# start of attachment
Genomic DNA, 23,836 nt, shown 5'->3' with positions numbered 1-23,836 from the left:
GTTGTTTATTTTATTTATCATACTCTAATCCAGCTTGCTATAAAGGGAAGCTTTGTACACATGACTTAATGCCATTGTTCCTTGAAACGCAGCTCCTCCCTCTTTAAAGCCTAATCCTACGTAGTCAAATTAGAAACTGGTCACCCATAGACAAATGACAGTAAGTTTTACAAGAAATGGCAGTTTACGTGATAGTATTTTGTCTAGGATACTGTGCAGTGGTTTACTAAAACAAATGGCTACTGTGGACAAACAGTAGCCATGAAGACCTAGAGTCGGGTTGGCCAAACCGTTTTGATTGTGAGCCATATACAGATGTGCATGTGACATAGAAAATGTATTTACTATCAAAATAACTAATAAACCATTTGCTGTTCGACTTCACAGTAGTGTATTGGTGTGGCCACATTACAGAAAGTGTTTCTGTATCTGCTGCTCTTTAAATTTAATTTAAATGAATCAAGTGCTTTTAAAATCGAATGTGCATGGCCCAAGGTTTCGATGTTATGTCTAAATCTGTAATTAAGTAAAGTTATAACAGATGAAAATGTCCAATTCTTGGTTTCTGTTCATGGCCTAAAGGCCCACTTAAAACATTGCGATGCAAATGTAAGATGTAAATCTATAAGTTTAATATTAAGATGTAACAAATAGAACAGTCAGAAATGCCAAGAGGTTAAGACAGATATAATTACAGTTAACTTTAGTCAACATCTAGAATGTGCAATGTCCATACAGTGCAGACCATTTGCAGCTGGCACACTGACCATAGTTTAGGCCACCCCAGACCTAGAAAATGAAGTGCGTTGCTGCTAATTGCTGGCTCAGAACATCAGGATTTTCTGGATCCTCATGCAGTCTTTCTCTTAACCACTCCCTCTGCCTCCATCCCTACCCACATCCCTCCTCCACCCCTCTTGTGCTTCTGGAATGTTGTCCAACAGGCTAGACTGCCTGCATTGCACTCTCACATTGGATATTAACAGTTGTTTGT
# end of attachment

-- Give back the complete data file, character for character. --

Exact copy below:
Genomic DNA, 23,836 nt, shown 5'->3' with positions numbered 1-23,836 from the left:
GTTGTTTATTTTATTTATCATACTCTAATCCAGCTTGCTATAAAGGGAAGCTTTGTACACATGACTTAATGCCATTGTTCCTTGAAACGCAGCTCCTCCCTCTTTAAAGCCTAATCCTACGTAGTCAAATTAGAAACTGGTCACCCATAGACAAATGACAGTAAGTTTTACAAGAAATGGCAGTTTACGTGATAGTATTTTGTCTAGGATACTGTGCAGTGGTTTACTAAAACAAATGGCTACTGTGGACAAACAGTAGCCATGAAGACCTAGAGTCGGGTTGGCCAAACCGTTTTGATTGTGAGCCATATACAGATGTGCATGTGACATAGAAAATGTATTTACTATCAAAATAACTAATAAACCATTTGCTGTTCGACTTCACAGTAGTGTATTGGTGTGGCCACATTACAGAAAGTGTTTCTGTATCTGCTGCTCTTTAAATTTAATTTAAATGAATCAAGTGCTTTTAAAATCGAATGTGCATGGCCCAAGGTTTCGATGTTATGTCTAAATCTGTAATTAAGTAAAGTTATAACAGATGAAAATGTCCAATTCTTGGTTTCTGTTCATGGCCTAAAGGCCCACTTAAAACATTGCGATGCAAATGTAAGATGTAAATCTATAAGTTTAATATTAAGATGTAACAAATAGAACAGTCAGAAATGCCAAGAGGTTAAGACAGATATAATTACAGTTAACTTTAGTCAACATCTAGAATGTGCAATGTCCATACAGTGCAGACCATTTGCAGCTGGCACACTGACCATAGTTTAGGCCACCCCAGACCTAGAAAATGAAGTGCGTTGCTGCTAATTGCTGGCTCAGAACATCAGGATTTTCTGGATCCTCATGCAGTCTTTCTCTTAACCACTCCCTCTGCCTCCATCCCTACCCACATCCCTCCTCCACCCCTCTTGTGCTTCTGGAATGTTGTCCAACAGGCTAGACTGCCTGCATTGCACTCTCACATTGGATATTAACAGTTGTTTGT